4 AI Predictions for the Insurance Industry in 2023

2023 will be the year that AI gains significant momentum in the insurance industry due to maturing technology advancements, the rising popularity, and familiarity of AI, as well as the greater availability of vast amounts of quality data. 

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2023 will be the year that artificial intelligence (AI) gains significant momentum in the insurance industry.  This is largely due to maturing technology advancements, the rising popularity, and familiarity of AI, as well as the greater availability of vast amounts of quality data.  Today’s emerging AI technologies are allowing insurance companies to realize quicker time to ROI as well as enter new geographies and new lines of business. In 2023, insurance companies will embrace AI to:

  1.  Expand Beyond Known Geographies and Industries 

To avoid increased risk, insurers tend to restrict the geographies they cover and the industries that they insure. As a result, each insurer chases fewer profitable clients, resulting in an increasingly competitive environment.  However, new AI offerings enable them to leverage large, federated databases with extensive claims and underwriting histories that span multiple geographies and industries. These databases also include extensive medical, health and demographic information. Therefore, insurers can now assess risk and price premiums more accurately, improve loss ratios and open new markets more effectively with AI. As the competition for business continues, insurers will embrace AI to make more informed and nuanced decisions as it relates to expanding their businesses.

  1. Bridge the Talent Gap by Preserving Institutional Knowledge

As mature workers retire and fewer young people enter the field, insurers are searching for ways to obtain talent resilience. Leveraging AI will be a key strategic initiative, as insurers look to capture seasoned professionals’ institutional knowledge, then transfer it to less experienced employees. AI can effectively serve as a co-pilot for newer employees dramatically decreasing their training time. As AI becomes more widely adopted, underwriters and adjusters will be able to amplify their capabilities, allowing them to process more policies and claims at a higher level of effectiveness. New workflows will emerge that leverage the combined strengths of AI and talented professionals.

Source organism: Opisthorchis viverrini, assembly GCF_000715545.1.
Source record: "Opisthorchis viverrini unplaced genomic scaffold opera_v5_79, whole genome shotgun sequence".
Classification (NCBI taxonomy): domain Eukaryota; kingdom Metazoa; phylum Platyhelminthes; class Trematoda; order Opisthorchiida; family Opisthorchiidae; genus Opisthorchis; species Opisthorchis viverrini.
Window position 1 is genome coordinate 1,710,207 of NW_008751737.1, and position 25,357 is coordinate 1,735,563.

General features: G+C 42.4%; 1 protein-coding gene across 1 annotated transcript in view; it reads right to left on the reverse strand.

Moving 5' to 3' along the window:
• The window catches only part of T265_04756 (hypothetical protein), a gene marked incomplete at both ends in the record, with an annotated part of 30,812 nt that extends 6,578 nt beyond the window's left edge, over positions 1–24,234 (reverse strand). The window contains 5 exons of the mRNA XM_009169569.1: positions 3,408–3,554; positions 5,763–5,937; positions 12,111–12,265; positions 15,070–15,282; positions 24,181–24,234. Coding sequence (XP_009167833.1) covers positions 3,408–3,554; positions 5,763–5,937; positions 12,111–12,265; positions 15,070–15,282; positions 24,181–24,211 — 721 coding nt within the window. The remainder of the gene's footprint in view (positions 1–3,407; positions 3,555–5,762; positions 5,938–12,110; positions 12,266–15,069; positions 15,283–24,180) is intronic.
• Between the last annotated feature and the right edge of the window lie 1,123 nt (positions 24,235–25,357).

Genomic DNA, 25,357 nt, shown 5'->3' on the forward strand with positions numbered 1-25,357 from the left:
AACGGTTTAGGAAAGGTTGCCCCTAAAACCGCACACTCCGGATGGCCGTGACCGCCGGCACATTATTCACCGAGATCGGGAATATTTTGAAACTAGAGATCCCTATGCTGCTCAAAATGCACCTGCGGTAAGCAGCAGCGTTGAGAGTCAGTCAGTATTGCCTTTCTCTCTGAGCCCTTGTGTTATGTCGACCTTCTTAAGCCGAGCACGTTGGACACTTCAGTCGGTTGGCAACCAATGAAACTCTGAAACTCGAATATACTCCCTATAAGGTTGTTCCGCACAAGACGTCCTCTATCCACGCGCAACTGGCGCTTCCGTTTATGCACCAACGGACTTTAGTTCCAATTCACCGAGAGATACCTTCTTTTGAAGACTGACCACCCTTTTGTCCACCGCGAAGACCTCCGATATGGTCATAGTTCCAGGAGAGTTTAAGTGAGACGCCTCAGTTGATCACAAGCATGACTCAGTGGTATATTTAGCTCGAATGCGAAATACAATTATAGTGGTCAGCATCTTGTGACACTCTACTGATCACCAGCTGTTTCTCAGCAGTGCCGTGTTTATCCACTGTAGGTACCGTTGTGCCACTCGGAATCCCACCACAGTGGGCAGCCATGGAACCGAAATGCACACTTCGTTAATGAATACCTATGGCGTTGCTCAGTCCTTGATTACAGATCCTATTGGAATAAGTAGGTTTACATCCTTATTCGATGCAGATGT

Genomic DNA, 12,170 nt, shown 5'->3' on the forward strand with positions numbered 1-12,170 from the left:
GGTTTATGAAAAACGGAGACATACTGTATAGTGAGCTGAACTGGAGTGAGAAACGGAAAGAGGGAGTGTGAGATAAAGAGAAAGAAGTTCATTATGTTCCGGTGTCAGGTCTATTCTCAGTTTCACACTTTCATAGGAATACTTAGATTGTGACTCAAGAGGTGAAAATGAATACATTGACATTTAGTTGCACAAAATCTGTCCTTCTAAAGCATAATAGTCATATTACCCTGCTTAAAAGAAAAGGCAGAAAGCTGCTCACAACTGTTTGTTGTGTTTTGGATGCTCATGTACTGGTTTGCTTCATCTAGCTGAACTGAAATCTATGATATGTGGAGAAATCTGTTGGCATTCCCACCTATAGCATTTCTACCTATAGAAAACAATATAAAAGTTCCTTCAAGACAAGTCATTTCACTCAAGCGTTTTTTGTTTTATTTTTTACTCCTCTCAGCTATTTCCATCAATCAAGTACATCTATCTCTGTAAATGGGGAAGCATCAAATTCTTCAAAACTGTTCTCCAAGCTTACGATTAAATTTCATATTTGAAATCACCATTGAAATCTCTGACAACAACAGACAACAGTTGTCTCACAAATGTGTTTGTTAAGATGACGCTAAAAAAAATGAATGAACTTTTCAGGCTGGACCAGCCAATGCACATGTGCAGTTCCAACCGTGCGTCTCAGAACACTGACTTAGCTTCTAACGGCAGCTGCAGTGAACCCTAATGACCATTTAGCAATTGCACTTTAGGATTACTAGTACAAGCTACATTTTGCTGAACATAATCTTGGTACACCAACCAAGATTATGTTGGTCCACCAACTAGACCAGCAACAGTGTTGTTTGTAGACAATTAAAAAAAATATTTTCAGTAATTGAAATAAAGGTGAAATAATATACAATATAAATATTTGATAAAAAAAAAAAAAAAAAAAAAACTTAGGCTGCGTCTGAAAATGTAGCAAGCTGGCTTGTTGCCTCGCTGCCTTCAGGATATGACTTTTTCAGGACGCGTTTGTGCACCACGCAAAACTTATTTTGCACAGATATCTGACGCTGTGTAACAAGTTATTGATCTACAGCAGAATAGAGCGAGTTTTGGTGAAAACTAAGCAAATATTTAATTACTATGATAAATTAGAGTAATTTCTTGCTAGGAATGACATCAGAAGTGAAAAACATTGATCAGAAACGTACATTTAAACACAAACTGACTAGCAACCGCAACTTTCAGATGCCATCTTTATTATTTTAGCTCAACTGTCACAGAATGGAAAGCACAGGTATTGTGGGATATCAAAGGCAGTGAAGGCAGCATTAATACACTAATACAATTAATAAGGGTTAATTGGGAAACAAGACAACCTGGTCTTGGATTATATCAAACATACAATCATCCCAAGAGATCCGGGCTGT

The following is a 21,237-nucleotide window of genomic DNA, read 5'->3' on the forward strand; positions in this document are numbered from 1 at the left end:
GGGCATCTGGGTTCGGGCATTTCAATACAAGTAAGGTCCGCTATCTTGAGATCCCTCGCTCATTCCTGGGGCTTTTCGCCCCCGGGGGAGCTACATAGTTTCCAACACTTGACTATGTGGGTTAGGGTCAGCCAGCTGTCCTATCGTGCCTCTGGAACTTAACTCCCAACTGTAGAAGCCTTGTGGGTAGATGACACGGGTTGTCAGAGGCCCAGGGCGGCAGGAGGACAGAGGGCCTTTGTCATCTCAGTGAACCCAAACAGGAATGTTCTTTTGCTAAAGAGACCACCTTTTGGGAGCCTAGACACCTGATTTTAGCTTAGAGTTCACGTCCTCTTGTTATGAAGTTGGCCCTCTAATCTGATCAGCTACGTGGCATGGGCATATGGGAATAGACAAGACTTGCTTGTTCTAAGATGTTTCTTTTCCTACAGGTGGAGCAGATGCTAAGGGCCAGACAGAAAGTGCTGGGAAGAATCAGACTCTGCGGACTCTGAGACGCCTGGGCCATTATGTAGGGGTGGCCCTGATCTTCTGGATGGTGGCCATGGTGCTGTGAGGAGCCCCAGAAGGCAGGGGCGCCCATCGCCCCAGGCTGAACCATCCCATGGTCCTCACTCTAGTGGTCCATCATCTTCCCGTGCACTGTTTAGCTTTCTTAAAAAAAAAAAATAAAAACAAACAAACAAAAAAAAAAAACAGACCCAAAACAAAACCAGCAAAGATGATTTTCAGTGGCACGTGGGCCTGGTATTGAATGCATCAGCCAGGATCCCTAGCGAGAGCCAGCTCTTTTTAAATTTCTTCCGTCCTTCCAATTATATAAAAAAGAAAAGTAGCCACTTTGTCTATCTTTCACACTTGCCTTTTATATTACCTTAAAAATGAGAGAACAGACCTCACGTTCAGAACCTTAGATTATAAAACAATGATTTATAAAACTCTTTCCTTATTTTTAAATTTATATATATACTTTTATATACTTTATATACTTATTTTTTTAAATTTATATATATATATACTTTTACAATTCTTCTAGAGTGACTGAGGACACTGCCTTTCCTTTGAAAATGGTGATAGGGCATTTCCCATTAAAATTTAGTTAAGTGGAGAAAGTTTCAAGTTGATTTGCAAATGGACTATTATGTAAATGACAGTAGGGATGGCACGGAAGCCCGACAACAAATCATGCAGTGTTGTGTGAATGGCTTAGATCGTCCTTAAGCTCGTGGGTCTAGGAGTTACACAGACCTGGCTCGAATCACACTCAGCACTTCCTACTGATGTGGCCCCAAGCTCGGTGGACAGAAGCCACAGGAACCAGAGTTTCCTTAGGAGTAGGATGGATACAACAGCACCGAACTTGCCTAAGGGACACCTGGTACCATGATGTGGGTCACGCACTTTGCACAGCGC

1. Maintain Profitable Loss Ratios while Delivering a Better Customer Experience 

In a tightening economic environment (or should we say “With a looming recession”?), insurers are searching for ways to maintain profitable loss ratios. To do so, they will use AI to assess and analyze millions of data points so that they can gain visibility into the most relevant risk factors for any given client. This will ultimately increase efficiency, maximize price competitiveness, reduce quote turnaround times, enable Straight Through Processing, and optimize claims processing. Most important, AI combined with skilled professionals improves customer experiences which can often lead to new business opportunities.

  1. Predict Disease, Injuries, and Accidents

Insurers are always searching for ways to get ahead of losses—to assess risk and take steps to mitigate or even prevent losses from happening at all.  With AI, health insurers and workers’ compensation insurers can now access more data, including pharmacy, medical and health data. This allows them to assess risk with greater precision and accuracy than ever before possible. As a result, AI will increasingly be used to predict:

  • Diseases within a population, enable insurers to proactively act on a patient’s behalf to improve health and outcomes. Disease prevention will become more prevalent as AI models become better predictors even in patients who have no early indication of disease.
  • Potential for workplace injury, leading companies to take preventive steps to keep the workplace safe, reducing the likelihood of injury and workers’ compensation claims
  • Likelihood of injury and accidents, such as finding patterns in geographies, demographics and work conditions that lead to commercial auto claims.  Companies can take steps to address risks before injuries and accidents happen, becoming preventative rather than reactive.

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Stan Smith // Stan Smith, Founder and CEO founded Gradient AI to focus on the risk management and insurance industry’s most challenging business problems. He has nearly 30 years of experience growing AI and technology organizations and has held founding or executive-level roles for multiple startup companies. This includes serving as Vice President at MatrixOne, Executive Vice President and General Manager at Agile Software, and CEO and Founder at OpenRatings. Smith also led development of patented technologies including: technology that predicts bankruptcies for small, privately held suppliers; a global database to improve supplier performance for more than 80 million companies; and, technology that combines assessments with performance data to identify opportunities for reducing inefficiencies through lean initiatives.

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